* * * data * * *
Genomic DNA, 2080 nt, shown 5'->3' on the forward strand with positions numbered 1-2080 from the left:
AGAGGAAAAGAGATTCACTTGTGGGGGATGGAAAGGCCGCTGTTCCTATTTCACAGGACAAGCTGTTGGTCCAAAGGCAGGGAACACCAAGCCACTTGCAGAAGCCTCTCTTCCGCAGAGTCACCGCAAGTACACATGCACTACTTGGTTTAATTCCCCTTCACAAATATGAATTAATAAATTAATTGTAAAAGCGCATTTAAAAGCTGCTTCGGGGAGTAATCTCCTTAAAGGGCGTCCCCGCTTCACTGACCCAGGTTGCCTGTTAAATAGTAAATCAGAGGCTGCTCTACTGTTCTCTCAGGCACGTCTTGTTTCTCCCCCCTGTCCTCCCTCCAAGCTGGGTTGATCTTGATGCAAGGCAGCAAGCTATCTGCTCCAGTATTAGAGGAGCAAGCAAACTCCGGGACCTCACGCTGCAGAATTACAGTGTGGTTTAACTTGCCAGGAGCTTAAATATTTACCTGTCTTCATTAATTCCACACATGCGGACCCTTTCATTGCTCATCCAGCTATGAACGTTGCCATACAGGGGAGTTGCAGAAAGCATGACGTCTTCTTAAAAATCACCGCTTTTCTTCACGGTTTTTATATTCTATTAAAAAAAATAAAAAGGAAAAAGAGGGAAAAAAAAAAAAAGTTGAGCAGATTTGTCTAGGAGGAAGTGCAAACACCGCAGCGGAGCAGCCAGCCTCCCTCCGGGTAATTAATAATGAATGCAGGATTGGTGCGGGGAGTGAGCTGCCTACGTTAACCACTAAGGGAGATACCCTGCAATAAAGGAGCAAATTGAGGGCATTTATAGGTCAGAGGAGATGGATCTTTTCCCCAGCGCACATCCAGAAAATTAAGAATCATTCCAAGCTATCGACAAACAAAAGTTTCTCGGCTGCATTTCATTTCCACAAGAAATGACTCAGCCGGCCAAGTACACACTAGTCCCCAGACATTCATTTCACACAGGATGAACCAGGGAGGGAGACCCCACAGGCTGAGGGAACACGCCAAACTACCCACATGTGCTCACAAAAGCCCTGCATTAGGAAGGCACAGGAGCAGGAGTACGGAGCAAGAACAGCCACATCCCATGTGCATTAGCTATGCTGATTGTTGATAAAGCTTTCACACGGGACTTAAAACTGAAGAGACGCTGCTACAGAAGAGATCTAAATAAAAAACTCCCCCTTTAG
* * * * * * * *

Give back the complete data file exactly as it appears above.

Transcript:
Genomic DNA, 2080 nt, shown 5'->3' on the forward strand with positions numbered 1-2080 from the left:
AGAGGAAAAGAGATTCACTTGTGGGGGATGGAAAGGCCGCTGTTCCTATTTCACAGGACAAGCTGTTGGTCCAAAGGCAGGGAACACCAAGCCACTTGCAGAAGCCTCTCTTCCGCAGAGTCACCGCAAGTACACATGCACTACTTGGTTTAATTCCCCTTCACAAATATGAATTAATAAATTAATTGTAAAAGCGCATTTAAAAGCTGCTTCGGGGAGTAATCTCCTTAAAGGGCGTCCCCGCTTCACTGACCCAGGTTGCCTGTTAAATAGTAAATCAGAGGCTGCTCTACTGTTCTCTCAGGCACGTCTTGTTTCTCCCCCCTGTCCTCCCTCCAAGCTGGGTTGATCTTGATGCAAGGCAGCAAGCTATCTGCTCCAGTATTAGAGGAGCAAGCAAACTCCGGGACCTCACGCTGCAGAATTACAGTGTGGTTTAACTTGCCAGGAGCTTAAATATTTACCTGTCTTCATTAATTCCACACATGCGGACCCTTTCATTGCTCATCCAGCTATGAACGTTGCCATACAGGGGAGTTGCAGAAAGCATGACGTCTTCTTAAAAATCACCGCTTTTCTTCACGGTTTTTATATTCTATTAAAAAAAATAAAAAGGAAAAAGAGGGAAAAAAAAAAAAAGTTGAGCAGATTTGTCTAGGAGGAAGTGCAAACACCGCAGCGGAGCAGCCAGCCTCCCTCCGGGTAATTAATAATGAATGCAGGATTGGTGCGGGGAGTGAGCTGCCTACGTTAACCACTAAGGGAGATACCCTGCAATAAAGGAGCAAATTGAGGGCATTTATAGGTCAGAGGAGATGGATCTTTTCCCCAGCGCACATCCAGAAAATTAAGAATCATTCCAAGCTATCGACAAACAAAAGTTTCTCGGCTGCATTTCATTTCCACAAGAAATGACTCAGCCGGCCAAGTACACACTAGTCCCCAGACATTCATTTCACACAGGATGAACCAGGGAGGGAGACCCCACAGGCTGAGGGAACACGCCAAACTACCCACATGTGCTCACAAAAGCCCTGCATTAGGAAGGCACAGGAGCAGGAGTACGGAGCAAGAACAGCCACATCCCATGTGCATTAGCTATGCTGATTGTTGATAAAGCTTTCACACGGGACTTAAAACTGAAGAGACGCTGCTACAGAAGAGATCTAAATAAAAAACTCCCCCTTTAG